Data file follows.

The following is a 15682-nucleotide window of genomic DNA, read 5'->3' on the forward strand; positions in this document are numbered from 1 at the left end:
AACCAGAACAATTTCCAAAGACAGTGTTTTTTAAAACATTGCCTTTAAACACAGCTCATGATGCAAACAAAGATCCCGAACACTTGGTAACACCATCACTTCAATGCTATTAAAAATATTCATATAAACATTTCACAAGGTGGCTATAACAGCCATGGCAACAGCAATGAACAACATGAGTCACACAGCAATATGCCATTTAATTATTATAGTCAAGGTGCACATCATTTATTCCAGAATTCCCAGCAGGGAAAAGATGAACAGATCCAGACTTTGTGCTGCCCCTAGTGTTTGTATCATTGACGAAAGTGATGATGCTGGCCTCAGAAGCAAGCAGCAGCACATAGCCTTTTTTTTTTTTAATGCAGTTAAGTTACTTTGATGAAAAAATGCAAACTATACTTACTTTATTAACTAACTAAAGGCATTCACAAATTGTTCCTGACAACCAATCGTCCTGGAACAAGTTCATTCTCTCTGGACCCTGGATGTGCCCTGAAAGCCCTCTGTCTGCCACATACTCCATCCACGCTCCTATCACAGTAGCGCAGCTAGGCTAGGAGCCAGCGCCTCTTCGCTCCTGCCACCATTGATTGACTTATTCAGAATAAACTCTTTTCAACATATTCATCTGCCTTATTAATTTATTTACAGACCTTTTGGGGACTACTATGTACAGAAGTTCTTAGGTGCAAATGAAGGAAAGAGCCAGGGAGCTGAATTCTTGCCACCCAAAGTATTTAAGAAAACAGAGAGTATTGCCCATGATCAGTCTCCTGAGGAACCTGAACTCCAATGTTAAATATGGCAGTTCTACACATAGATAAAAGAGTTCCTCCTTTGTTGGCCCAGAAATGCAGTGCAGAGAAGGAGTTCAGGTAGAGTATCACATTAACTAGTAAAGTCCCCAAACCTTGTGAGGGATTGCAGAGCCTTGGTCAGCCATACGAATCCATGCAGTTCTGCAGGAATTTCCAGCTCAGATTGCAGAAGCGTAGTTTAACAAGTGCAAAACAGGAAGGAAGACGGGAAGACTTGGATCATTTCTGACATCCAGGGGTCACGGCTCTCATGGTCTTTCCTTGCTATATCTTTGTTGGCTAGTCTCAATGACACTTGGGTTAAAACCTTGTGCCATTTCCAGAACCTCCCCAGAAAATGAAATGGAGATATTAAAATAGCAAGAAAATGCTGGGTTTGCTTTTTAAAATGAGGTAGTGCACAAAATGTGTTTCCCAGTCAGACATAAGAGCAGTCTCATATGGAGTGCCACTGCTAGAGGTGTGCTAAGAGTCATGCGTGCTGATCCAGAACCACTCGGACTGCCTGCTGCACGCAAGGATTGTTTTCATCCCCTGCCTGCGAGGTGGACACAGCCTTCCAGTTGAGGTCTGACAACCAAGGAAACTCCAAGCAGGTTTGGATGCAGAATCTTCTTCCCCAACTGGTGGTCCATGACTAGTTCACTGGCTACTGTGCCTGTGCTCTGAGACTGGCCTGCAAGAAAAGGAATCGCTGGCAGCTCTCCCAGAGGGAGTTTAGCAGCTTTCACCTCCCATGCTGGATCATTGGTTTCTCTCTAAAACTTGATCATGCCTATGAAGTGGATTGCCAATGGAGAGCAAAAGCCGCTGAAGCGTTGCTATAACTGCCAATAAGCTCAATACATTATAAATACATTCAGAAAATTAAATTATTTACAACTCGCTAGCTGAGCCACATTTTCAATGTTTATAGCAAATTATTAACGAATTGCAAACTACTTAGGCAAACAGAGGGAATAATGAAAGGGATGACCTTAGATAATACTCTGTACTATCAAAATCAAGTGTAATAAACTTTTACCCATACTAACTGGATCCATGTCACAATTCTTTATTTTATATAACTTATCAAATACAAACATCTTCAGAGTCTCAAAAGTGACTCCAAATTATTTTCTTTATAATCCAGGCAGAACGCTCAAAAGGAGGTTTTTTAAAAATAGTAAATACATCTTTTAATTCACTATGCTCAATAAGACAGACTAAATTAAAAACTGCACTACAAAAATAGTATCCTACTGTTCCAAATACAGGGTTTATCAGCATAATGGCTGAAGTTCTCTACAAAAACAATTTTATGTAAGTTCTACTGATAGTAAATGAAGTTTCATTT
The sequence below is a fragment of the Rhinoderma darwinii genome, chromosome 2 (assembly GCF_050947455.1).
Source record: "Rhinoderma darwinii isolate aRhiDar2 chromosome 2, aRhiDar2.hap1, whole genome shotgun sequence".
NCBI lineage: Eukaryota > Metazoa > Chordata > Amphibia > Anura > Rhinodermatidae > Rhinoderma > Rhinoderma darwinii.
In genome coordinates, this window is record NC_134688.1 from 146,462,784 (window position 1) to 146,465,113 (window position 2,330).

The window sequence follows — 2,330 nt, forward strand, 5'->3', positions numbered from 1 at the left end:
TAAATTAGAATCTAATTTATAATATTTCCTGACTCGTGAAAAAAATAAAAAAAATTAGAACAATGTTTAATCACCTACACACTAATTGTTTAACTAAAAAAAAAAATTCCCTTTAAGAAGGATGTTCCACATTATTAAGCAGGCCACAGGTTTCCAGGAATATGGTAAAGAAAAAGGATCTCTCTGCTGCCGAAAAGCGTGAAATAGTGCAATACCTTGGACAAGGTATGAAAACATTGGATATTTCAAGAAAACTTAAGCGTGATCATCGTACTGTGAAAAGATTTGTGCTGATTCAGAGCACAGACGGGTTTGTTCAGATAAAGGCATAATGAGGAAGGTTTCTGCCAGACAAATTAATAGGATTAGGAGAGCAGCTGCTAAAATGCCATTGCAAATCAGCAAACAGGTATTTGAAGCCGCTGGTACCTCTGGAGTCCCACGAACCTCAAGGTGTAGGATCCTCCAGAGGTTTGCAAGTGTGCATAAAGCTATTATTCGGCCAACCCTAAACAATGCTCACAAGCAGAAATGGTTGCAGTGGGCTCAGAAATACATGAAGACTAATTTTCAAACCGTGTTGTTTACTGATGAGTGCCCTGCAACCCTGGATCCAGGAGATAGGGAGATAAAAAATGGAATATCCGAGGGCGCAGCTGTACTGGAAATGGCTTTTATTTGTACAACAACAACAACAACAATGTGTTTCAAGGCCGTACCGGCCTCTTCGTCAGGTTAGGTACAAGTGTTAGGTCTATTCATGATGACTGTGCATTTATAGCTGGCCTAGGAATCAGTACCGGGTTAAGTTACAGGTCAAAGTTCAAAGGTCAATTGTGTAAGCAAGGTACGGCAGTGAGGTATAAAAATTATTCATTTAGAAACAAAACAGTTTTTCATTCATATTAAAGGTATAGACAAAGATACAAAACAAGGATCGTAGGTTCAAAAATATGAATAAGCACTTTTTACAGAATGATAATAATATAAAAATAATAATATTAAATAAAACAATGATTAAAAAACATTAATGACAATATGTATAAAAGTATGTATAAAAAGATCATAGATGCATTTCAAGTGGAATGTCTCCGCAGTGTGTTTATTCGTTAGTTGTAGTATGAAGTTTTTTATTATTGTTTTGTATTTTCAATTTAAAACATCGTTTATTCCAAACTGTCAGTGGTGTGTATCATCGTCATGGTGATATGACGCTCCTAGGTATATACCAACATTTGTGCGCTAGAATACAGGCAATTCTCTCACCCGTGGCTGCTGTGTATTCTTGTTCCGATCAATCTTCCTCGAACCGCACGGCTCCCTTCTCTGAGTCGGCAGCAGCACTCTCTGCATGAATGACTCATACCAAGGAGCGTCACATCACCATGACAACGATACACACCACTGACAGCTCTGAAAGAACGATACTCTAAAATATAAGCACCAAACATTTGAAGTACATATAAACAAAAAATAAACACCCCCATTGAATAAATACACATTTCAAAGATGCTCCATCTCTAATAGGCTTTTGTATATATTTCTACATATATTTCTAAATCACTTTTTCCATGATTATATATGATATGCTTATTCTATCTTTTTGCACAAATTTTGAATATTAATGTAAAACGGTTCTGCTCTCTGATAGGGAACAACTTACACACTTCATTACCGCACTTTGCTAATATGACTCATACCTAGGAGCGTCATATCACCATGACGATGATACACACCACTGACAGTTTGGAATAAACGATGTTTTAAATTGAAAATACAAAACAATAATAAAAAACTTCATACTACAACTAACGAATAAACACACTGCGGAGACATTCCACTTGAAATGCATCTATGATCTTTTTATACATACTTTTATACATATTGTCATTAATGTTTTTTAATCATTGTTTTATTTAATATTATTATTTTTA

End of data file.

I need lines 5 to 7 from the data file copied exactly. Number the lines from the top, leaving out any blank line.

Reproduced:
NCBI lineage: Eukaryota > Metazoa > Chordata > Amphibia > Anura > Rhinodermatidae > Rhinoderma > Rhinoderma darwinii.
In genome coordinates, this window is record NC_134688.1 from 146,462,784 (window position 1) to 146,465,113 (window position 2,330).

The window sequence follows — 2,330 nt, forward strand, 5'->3', positions numbered from 1 at the left end: